Sunday 3 June 2018

Solo: A Star Wars Story by Kasdan & Kasdan

As you will be aware, unless you've spent the last few years in a fallout shelter (tempting, I know...) there are now two series of Star Wars movies running in parallel. 

Firstly we have the mainstream films, which continue to explore the core narrative, like The Force Awakens and The Last Jedi.

And then there are what I suppose we might call the sidestream movies, which have the subtitle 'A Star Wars Story', I guess to make the point they are not part of the Star Wars story.

So far we've had of these two sidestream movies. The first was Rogue One, which I think is a disgracefully bad piece of film making. A lousy script and an utterly inept piece of storytelling. 

I say this knowing full well that tens of millions of people loved this movie, and you dear reader may be one of them.

If so I apologise, but I stand my ground. Rogue One was awful. Which makes it all the sweeter to report that the new sidestream movie is just plain splendid. I simply loved it and can't wait to see it again.

Solo: A Star Wars Story has the tremendous advantage of a script by Lawrence Kasdan, the best screenwriter every to be involved with the franchise, working in collaboration with his son, Jonathan.

It is, of course, a prequel which fills in the back story of Han Solo. Solo is played by Alden Ehrenreich (not an easy name to spell), who made such a favourable impression in the Coen brothers' Hollywood satire Hail, Caesar! where he played a laconic 1950s cowboy star with a fantastic command of the lasso. (He was also excellent in Stoker and Beautiful Creatures.)

The Kasdan's have come up with a strong, simple and rather smart concept to motivate the young Solo: he's in love. And early in the movie circumstances force him to separate from his sweetheart Qi'ra (pronounced Keera), played by Emilia Clarke.

Fans of Game of Thrones will know Clarke as Daenerys Targaryen (another bloody difficult name to spell). Now, there is no bigger fan of Game of Thrones than me. But I didn't even recognise that the actress playing Qi'ra was the same one who played Daenerys — her appearance is so different in this film.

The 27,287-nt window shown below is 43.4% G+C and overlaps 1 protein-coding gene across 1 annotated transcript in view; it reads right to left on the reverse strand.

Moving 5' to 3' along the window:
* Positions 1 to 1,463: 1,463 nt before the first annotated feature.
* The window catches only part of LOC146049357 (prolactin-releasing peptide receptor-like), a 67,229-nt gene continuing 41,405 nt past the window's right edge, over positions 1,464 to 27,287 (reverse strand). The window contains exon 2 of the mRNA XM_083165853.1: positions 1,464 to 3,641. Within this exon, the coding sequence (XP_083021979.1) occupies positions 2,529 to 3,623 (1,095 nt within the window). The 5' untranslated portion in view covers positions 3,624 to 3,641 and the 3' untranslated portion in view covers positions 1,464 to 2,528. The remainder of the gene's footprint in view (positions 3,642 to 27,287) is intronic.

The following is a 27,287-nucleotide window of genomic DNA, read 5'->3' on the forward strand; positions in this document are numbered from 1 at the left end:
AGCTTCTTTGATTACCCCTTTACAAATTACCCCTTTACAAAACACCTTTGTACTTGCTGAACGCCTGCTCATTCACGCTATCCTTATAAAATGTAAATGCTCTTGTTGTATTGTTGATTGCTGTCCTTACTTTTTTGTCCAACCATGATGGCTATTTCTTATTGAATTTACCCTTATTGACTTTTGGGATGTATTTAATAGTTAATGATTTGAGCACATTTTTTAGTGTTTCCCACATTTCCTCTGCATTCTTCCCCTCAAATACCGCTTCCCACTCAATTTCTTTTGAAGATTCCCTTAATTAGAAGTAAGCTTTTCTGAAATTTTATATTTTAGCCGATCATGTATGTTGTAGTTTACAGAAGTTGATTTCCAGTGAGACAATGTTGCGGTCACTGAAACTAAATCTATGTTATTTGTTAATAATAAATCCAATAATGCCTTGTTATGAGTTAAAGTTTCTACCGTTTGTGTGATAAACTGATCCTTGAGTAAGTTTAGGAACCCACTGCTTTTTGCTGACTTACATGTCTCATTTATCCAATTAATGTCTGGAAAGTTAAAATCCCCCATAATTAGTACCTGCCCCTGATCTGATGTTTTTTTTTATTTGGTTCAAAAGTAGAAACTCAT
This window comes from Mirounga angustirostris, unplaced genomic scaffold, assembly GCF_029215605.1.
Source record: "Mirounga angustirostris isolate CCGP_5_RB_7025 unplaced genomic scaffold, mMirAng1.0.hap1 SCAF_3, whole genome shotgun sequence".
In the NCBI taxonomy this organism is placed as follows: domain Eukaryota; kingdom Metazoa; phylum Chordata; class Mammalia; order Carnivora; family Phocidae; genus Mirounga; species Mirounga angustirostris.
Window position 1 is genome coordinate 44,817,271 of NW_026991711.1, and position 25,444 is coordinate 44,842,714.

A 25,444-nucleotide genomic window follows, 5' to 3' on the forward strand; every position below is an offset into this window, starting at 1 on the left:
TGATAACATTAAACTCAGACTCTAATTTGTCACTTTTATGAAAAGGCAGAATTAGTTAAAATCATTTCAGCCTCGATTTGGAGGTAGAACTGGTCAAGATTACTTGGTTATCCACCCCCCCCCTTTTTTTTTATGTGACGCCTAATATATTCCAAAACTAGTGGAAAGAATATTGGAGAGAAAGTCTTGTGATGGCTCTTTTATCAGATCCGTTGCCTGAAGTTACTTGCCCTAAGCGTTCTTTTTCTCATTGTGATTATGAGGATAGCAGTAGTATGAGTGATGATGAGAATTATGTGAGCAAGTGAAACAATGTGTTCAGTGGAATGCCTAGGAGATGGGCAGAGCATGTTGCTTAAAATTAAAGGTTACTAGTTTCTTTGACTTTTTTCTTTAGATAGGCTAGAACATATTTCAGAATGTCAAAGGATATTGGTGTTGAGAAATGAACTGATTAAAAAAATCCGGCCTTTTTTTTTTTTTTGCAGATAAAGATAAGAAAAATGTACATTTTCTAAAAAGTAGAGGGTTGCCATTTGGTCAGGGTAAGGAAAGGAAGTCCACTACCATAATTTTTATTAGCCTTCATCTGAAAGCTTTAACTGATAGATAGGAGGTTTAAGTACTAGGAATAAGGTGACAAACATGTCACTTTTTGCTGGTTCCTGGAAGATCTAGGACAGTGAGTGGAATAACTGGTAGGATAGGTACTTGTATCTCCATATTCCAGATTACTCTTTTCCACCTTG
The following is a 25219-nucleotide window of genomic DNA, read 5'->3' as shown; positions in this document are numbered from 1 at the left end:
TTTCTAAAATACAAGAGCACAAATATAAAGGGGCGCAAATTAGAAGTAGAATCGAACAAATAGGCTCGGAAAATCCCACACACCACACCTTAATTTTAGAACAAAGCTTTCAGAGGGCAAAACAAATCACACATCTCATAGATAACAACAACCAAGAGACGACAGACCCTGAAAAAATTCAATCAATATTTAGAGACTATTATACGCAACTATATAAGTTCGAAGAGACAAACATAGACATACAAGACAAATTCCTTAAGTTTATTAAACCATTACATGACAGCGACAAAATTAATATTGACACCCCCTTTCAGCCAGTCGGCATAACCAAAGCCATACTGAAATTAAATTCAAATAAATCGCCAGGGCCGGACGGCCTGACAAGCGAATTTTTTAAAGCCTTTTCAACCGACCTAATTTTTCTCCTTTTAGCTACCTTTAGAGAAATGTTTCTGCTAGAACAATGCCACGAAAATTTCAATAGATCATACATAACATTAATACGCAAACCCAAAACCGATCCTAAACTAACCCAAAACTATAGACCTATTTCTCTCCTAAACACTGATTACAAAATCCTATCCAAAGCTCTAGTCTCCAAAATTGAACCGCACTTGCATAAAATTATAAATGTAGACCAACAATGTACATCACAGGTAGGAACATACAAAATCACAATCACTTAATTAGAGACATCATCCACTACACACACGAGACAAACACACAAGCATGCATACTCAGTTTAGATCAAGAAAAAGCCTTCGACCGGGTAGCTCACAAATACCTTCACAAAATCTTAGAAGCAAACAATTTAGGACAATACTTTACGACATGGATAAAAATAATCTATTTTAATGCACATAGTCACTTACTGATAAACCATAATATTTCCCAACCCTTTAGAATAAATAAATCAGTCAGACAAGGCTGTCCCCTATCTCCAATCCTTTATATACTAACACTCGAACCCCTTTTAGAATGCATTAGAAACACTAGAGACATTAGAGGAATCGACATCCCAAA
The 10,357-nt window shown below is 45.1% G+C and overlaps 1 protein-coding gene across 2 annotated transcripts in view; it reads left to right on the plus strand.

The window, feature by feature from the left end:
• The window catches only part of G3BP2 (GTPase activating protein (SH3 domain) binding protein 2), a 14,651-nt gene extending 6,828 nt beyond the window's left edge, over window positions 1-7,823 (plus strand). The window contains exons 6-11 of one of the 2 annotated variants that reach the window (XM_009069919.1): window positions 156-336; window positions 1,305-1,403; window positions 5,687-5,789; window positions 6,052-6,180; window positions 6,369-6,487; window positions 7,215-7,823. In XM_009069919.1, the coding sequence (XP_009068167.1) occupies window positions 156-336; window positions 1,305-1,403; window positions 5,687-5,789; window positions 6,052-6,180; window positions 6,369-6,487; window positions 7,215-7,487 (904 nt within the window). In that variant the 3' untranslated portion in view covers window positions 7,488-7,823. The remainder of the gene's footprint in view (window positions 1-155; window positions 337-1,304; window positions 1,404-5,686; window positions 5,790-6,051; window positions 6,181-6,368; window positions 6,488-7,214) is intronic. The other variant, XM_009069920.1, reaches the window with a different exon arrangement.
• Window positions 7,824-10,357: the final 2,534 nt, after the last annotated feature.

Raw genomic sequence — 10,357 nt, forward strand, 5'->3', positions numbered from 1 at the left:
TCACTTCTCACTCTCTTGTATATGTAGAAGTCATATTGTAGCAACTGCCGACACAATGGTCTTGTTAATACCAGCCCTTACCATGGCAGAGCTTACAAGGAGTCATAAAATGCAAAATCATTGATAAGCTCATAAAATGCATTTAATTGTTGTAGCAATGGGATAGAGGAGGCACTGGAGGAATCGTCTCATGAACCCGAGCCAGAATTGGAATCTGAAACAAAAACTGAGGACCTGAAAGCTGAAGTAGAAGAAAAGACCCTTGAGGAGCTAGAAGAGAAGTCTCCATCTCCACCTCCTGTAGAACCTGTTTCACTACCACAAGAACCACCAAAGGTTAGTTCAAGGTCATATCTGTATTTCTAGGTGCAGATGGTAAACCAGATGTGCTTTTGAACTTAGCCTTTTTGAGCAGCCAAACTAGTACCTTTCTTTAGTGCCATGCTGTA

What I did recognise is that Clarke is terrific, and fantastically fetching, in Solo. Her costumes in the movie also often have a kind of cowgirl thing going on, which sort of carries on the Western theme introduced by Ehrenreich's prowess with the lasso.

But Solo doesn't draw on Westerns. It's basically a heist movie. Indeed it begins as a heist movie in the middle of a war, which suggests that the Kasdans might have fruitfully studied Troy Kennedy Martin's great script for Kelly's Heroes.

As he's drawn into the heist plot, Solo teams up with Beckett (at last an easy name), played by Woody Harrelson and Val (ditto) played by Thandie Newton, who gets to say lines like, “Viper droids headed your way.” 

Beckett and Val are kind of a Bonnie and Clyde setup — and there’s convincing chemistry when they kiss. Newton is gone all too soon from the picture.

But the Kasdan's expert story has already propelled us to a new and engrossing situation as Solo finds his lost love — only to discover that she's the captive plaything of a genuinely nasty villain, Dryden Vos (great name), played by the outstanding Paul Bettany.

Which is not to suggest that Qi'ra is some kind of passive ornament. Indeed, she's basically a kickass film noir femme fatale. 

Although, as leading lady, she has some serious competition from the fabulous L3-37, a (literally) rebellious female droid unforgettably brought to life by Phoebe Waller-Bridge a British actor, comedian and writer best known for Fleabag.

To say any more would be to spoil the fun for you. But I will just remark that this is a really standout cast, making great use of a peerless script in which all the icons and tropes and characters we associate with Han Solo (Chewbacca, the Millennium Falcon, Lando Calrissian) are skilfully and joyfully introduced.

The movie is directed by Ron Howard. He took over from the team of Phil Lord and Christopher Miller (The Lego Movie), reportedly because they were taking too many liberties with the Kasdans' script. 

If so, they deserved to go.

Anyway, this is Ron Howard's best film to date — certainly his best since The Missing. It also has excellent music by John Powell.

Oh — and Chewbacca's hair looks great.

(Image credits: all the posters are from Imp Awards where, I kid you not, there are 45 to choose from. Even so, Thandie Newton as Val is scandalously under-represented.)

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